TREM2 mutations implicated in neurodegeneration impair cell surface transport and phagocytosis
Sci Transl Med 2 July 2014: Vol. 6, Issue 243, p. 243ra86
J. L. Molinuevo
J. van der Zee
C. Van Broeckhoven
|Type of Publication:||Journal Article|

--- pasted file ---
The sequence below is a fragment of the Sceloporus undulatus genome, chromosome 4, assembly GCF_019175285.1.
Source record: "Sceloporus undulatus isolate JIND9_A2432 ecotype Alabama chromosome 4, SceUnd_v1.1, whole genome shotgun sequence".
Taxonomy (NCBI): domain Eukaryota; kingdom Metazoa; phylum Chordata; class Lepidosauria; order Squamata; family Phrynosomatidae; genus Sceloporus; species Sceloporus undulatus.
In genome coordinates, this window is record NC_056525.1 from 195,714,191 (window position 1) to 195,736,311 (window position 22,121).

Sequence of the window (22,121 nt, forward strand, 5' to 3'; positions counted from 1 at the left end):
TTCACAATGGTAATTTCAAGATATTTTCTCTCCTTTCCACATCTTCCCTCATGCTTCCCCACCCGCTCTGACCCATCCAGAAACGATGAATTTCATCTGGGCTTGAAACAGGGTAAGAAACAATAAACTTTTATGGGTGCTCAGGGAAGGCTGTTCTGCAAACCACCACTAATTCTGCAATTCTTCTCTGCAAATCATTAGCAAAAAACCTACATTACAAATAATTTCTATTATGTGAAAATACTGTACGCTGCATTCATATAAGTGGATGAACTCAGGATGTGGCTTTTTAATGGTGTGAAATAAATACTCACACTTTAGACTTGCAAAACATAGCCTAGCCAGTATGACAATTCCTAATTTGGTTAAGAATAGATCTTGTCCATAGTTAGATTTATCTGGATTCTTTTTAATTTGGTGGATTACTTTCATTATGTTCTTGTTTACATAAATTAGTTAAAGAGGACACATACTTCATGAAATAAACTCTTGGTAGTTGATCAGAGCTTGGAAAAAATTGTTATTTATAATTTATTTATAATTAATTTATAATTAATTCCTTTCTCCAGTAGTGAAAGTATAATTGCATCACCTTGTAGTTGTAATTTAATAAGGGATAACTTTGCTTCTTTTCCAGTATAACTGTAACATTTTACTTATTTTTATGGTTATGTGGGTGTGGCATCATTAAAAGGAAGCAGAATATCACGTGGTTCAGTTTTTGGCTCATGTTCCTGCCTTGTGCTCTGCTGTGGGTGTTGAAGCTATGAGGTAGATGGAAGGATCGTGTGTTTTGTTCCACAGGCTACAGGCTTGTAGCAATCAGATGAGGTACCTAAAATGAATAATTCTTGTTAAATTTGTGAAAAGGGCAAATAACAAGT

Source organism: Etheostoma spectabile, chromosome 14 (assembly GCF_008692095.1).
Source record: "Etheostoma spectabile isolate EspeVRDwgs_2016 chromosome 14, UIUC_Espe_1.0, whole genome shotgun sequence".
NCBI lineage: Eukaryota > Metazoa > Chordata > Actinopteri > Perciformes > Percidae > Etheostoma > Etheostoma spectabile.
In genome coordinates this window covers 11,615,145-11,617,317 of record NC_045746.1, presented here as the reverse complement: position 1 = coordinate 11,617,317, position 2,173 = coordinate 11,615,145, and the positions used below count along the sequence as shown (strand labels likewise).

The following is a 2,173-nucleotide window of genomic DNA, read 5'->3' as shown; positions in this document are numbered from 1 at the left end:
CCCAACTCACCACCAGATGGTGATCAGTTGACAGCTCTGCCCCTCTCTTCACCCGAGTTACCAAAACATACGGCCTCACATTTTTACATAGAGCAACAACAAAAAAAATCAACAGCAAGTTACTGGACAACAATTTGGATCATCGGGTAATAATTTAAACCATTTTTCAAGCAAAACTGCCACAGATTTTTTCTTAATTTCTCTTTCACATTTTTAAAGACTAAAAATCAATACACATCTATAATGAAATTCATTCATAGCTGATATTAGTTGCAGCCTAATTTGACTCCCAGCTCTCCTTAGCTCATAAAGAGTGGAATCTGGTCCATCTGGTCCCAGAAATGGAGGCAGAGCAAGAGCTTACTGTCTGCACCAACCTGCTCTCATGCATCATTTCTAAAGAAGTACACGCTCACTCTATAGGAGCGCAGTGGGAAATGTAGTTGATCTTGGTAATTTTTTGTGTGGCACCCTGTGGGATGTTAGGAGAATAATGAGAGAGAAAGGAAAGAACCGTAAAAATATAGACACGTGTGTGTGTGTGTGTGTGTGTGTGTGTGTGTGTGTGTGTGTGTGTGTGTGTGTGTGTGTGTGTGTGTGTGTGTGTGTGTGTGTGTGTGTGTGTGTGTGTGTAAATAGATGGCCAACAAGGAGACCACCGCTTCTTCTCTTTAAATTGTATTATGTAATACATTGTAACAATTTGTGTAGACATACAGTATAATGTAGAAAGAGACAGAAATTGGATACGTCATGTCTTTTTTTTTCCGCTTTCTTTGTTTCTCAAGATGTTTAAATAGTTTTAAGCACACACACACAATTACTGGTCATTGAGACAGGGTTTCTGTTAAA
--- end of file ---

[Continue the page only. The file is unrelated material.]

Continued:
Genetic variants in the triggering receptor expressed on myeloid cells 2 (TREM2) have been linked to Nasu-Hakola disease, Alzheimer’s disease (AD), Parkinson's disease, amyotrophic lateral sclerosis, frontotemporal dementia (FTD) and FTD-like syndrome without bone involvement. TREM2 is an innate immune receptor preferentially expressed in microglia and involved in inflammation and phagocytosis. Whether and how TREM2 missense mutations affect TREM2 function is elusive. Here we report that missense mutations associated with FTD and FTD-like syndrome reduce TREM2 maturation, abolish shedding by ADAM proteases and impair phagocytosis. As a consequence of reduced shedding TREM2 is virtually absent in the cerebrospinal fluid (CSF) and plasma of a patient with FTD-like syndrome. Lower levels of TREM2 were also observed in CSF of AD and FTD patients further supporting that reduced TREM2 function may contribute to the risk for two prominent neurodegenerative disorders.